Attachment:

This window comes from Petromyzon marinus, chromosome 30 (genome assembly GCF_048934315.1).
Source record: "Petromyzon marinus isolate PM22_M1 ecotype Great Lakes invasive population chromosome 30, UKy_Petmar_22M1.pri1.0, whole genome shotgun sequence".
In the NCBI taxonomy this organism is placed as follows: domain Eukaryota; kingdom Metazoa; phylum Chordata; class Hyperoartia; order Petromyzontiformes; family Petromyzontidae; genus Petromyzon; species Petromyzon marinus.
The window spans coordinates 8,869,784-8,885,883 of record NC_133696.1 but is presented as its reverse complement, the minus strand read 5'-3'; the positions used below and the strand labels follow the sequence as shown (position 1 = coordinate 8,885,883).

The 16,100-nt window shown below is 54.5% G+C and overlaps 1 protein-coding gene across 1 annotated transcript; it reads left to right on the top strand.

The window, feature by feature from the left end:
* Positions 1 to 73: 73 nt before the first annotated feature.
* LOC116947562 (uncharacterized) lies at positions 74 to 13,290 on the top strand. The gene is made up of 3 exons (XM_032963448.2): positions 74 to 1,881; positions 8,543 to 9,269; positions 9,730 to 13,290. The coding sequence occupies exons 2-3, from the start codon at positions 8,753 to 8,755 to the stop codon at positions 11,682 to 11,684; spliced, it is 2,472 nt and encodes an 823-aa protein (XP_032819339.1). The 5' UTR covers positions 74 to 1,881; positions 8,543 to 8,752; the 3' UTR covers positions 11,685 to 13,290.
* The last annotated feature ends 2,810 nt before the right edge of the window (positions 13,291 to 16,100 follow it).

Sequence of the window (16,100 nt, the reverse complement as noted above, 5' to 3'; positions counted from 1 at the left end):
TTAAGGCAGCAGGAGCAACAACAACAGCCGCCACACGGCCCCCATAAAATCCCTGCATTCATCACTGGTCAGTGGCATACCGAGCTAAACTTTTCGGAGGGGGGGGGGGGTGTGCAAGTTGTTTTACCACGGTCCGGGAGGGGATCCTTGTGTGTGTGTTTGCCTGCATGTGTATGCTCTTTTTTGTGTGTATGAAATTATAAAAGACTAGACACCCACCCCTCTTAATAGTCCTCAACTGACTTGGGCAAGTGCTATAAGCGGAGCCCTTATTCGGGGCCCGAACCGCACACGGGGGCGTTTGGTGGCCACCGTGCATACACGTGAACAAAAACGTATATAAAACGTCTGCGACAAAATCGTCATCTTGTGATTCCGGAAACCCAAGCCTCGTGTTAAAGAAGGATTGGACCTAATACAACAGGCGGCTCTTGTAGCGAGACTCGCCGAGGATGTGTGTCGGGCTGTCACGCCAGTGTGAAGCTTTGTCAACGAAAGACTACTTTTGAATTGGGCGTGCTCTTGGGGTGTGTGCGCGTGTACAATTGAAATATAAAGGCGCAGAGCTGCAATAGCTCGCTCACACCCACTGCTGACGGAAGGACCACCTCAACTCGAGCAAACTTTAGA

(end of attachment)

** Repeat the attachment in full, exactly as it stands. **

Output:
This window comes from Petromyzon marinus, chromosome 30 (genome assembly GCF_048934315.1).
Source record: "Petromyzon marinus isolate PM22_M1 ecotype Great Lakes invasive population chromosome 30, UKy_Petmar_22M1.pri1.0, whole genome shotgun sequence".
In the NCBI taxonomy this organism is placed as follows: domain Eukaryota; kingdom Metazoa; phylum Chordata; class Hyperoartia; order Petromyzontiformes; family Petromyzontidae; genus Petromyzon; species Petromyzon marinus.
The window spans coordinates 8,869,784-8,885,883 of record NC_133696.1 but is presented as its reverse complement, the minus strand read 5'-3'; the positions used below and the strand labels follow the sequence as shown (position 1 = coordinate 8,885,883).

The 16,100-nt window shown below is 54.5% G+C and overlaps 1 protein-coding gene across 1 annotated transcript; it reads left to right on the top strand.

The window, feature by feature from the left end:
* Positions 1 to 73: 73 nt before the first annotated feature.
* LOC116947562 (uncharacterized) lies at positions 74 to 13,290 on the top strand. The gene is made up of 3 exons (XM_032963448.2): positions 74 to 1,881; positions 8,543 to 9,269; positions 9,730 to 13,290. The coding sequence occupies exons 2-3, from the start codon at positions 8,753 to 8,755 to the stop codon at positions 11,682 to 11,684; spliced, it is 2,472 nt and encodes an 823-aa protein (XP_032819339.1). The 5' UTR covers positions 74 to 1,881; positions 8,543 to 8,752; the 3' UTR covers positions 11,685 to 13,290.
* The last annotated feature ends 2,810 nt before the right edge of the window (positions 13,291 to 16,100 follow it).

Sequence of the window (16,100 nt, the reverse complement as noted above, 5' to 3'; positions counted from 1 at the left end):
TTAAGGCAGCAGGAGCAACAACAACAGCCGCCACACGGCCCCCATAAAATCCCTGCATTCATCACTGGTCAGTGGCATACCGAGCTAAACTTTTCGGAGGGGGGGGGGGGTGTGCAAGTTGTTTTACCACGGTCCGGGAGGGGATCCTTGTGTGTGTGTTTGCCTGCATGTGTATGCTCTTTTTTGTGTGTATGAAATTATAAAAGACTAGACACCCACCCCTCTTAATAGTCCTCAACTGACTTGGGCAAGTGCTATAAGCGGAGCCCTTATTCGGGGCCCGAACCGCACACGGGGGCGTTTGGTGGCCACCGTGCATACACGTGAACAAAAACGTATATAAAACGTCTGCGACAAAATCGTCATCTTGTGATTCCGGAAACCCAAGCCTCGTGTTAAAGAAGGATTGGACCTAATACAACAGGCGGCTCTTGTAGCGAGACTCGCCGAGGATGTGTGTCGGGCTGTCACGCCAGTGTGAAGCTTTGTCAACGAAAGACTACTTTTGAATTGGGCGTGCTCTTGGGGTGTGTGCGCGTGTACAATTGAAATATAAAGGCGCAGAGCTGCAATAGCTCGCTCACACCCACTGCTGACGGAAGGACCACCTCAACTCGAGCAAACTTTAGA